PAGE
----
Designing employee questionnaires is a tough thing to get right.
There really is an art and a science to it. The art, is in wording a question perfectly to get the most valuable response.
The science, is in understanding behavior to figure out things like how many questions to use, what words work better than others, and the balance between open and closed questions.
Considering how much time and energy is spent by companies to get this process right, it’s important to understand how to do it properly.
The biggest problem with questionnaire design is our unconscious bias.
It’s an even bigger problem than we realize, because as much as we try to remove biases from the process, they’re still there.
Two very prominent examples of this related to questionnaire design are:
- Extreme responding
Yea-Saying is a type of bias where respondents to a survey have a tendency to agree with a question when in doubt.
An example of this is a question like “Our culture supports and trains their employees well”. If the employee doesn’t know whether it’s true or not, they’ll likely say yes to that question, because it sounds good if it’s true.
Extreme Responding is when there’s an opinion question from 1-5, and employees always choose either 1 or 5 (the most extreme responses).
This happens very often and is bad for reporting and analyzing the survey results.
To think that some companies will plan an entire year’s worth of initiatives based on faulty data is truly incredible.
How To Write Better Survey Questions
The best piece of advice I can give when it comes to questionnaire design is start with the goal in mind.
This is why smaller, more frequent surveys make so much more sense. You can have mini goals for each survey and design them much better.
Here are a few tips to help you write better survey questions.
Balance Open And Closed Questions
The easiest thing to do when designing a survey is to ask closed questions like multiple choice and opinion scales, but you’ll get an incredible amount of insight from open-ended questions that let employees speak their minds freely.
The issue is with balancing the two.
The best advice I can give here is to ease the employee into the open-ended question by asking a few closed ones first.
Also, the more relevant the open-ended question is the more valuable their answer will be.
This is exactly what we do in our employee survey software. We’ll ask contextual followup questions.
As an example, we’ll first ask how likely they are to promote the company outside of work:
And then immediately ask for qualitative feedback depending on their answer.
Avoid Leading Words
I’ve seen companies make this mistake many times.
Leading words are words in the question that lead employees towards a certain answer.
This is a great example of your unconscious bias at work.
Consider this example:We recently updated our intranet to be easier to navigate and more user-friendly. What do you think of it?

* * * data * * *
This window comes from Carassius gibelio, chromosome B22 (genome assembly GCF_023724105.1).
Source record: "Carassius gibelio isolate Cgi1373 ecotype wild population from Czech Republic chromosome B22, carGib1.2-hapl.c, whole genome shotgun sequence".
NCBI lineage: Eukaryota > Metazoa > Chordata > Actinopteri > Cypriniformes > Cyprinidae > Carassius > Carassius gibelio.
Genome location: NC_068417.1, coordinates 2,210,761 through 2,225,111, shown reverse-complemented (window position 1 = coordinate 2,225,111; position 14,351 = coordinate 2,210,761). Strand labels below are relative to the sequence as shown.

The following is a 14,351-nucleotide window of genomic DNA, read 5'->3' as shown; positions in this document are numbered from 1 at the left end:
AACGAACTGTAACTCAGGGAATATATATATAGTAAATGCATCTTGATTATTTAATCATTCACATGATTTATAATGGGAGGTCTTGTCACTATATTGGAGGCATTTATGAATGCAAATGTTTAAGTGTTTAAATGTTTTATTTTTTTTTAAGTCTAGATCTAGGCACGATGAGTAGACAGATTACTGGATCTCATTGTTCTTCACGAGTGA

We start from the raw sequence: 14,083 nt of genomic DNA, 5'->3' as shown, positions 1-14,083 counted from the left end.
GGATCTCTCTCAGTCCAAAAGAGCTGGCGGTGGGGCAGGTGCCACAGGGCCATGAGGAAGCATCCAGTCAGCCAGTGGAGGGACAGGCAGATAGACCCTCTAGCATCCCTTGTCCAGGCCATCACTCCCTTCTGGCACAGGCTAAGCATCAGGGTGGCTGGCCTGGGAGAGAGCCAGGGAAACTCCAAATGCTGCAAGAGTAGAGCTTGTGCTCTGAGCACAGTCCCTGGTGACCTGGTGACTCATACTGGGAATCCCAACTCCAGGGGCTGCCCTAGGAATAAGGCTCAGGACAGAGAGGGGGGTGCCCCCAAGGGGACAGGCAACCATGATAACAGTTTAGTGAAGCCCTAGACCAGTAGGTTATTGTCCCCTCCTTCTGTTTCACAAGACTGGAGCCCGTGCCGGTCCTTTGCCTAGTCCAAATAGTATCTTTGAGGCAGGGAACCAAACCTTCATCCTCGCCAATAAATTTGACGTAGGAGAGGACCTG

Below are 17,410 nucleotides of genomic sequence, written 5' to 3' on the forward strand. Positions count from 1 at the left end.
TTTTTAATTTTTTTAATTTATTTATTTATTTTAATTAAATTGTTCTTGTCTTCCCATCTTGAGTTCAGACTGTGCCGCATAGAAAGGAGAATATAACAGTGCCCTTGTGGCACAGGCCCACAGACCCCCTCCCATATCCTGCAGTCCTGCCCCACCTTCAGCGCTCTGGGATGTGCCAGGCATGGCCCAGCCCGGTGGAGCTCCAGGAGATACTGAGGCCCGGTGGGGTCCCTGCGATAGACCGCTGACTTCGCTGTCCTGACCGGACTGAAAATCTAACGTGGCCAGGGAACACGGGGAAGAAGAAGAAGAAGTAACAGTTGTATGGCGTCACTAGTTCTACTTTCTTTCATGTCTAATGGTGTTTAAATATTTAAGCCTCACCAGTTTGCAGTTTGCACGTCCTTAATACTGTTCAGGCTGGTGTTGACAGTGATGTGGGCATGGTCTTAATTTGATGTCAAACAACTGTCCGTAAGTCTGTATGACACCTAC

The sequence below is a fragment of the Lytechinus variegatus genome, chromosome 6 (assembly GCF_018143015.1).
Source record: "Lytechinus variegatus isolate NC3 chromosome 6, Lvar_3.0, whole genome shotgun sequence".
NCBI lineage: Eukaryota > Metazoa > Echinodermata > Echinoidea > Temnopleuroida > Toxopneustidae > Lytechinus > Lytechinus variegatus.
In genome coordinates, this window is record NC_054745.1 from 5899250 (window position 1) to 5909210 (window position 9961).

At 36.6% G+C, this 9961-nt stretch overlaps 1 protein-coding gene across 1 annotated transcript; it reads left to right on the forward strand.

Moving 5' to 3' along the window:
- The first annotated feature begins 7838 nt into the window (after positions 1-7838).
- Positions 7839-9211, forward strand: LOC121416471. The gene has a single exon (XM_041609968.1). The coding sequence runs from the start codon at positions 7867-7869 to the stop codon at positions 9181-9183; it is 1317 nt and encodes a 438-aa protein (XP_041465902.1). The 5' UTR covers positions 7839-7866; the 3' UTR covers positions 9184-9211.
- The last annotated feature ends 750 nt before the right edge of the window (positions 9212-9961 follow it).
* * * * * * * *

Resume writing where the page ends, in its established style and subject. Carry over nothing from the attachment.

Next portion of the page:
This example clearly shows that you want them to respond positively. You’re telling them that you think it’s easier to navigate and more user-friendly.
Instead, keep your question neutral and simply ask “What are your thoughts on the new intranet?”
Ask One Question At A Time
It’s important to keep your survey questions very focused.
It’s understandable that you want to know everything and you probably have a lot on your mind. Take the time to focus each question and make sure that every question has a clear goal.
Consider this example:What did you think of the Christmas party? Is that one of our best perks? Did you enjoy yourself? Why or why not?
Slow down, take a deep breath, keep your questions focused.
Use Simple Language
Imagine if you were taking a survey and saw something like this:The board deliberated on the validity of our A.T.L.A.S.T program through Q2 and found that there were practices that needed updating, do you agree?
While this example might be silly and over exaggerated, it illustrates a good point.
Use language that everyone understands and don’t assume that everyone knows the acronyms for your company programs.
Keep Your Surveys Short
SurveyMonkey analyzed how the length of a survey affects response rates and found some not-so-surprising results.
The more questions you ask, the less time your respondents spend, on average, answering each question.
One interesting finding was that respondents take more time per question when responding to shorter surveys compared to longer surveys.
This is important, because as employees go through your survey, the further along they go, the more they rush, the lower the quality/reliability of the answers become.
Promoter.io, an app that does Net Promoter Score surveys, analyzed 5 million of their surveys and found:
With each added click or question, your chances of someone opting out of a survey drop 50%
While that might not be the case for your surveys, it’s important to keep that stat in mind and keep your surveys short.
Sample Questions To Ask
Here are a few sample questions you can feel free to use in your next survey:
- Is there anything blocking you from getting your work done?
- Are we helping you advance your career at a pace you would like?
- What could we change about our team meetings to make them more effective?
- Are there any parts of our culture you’d like to change?
- What are your favorite parts about our culture?
- What could we do to help you be more productive?
- Are there any skills you would like to develop right now?
- Is there any part of your job that you want more help or coaching?
- Are you happy working here?
- What’s one thing we could do to help you enjoy your job more?
- How do you feel your work/life balance is right now?
- How do you feel about your compensation (salary and benefits)?
Any Questionnaire Design Advice For Us?
What are some ways you’ve run surveys in the past to get high quality answers? Let us know your thoughts below!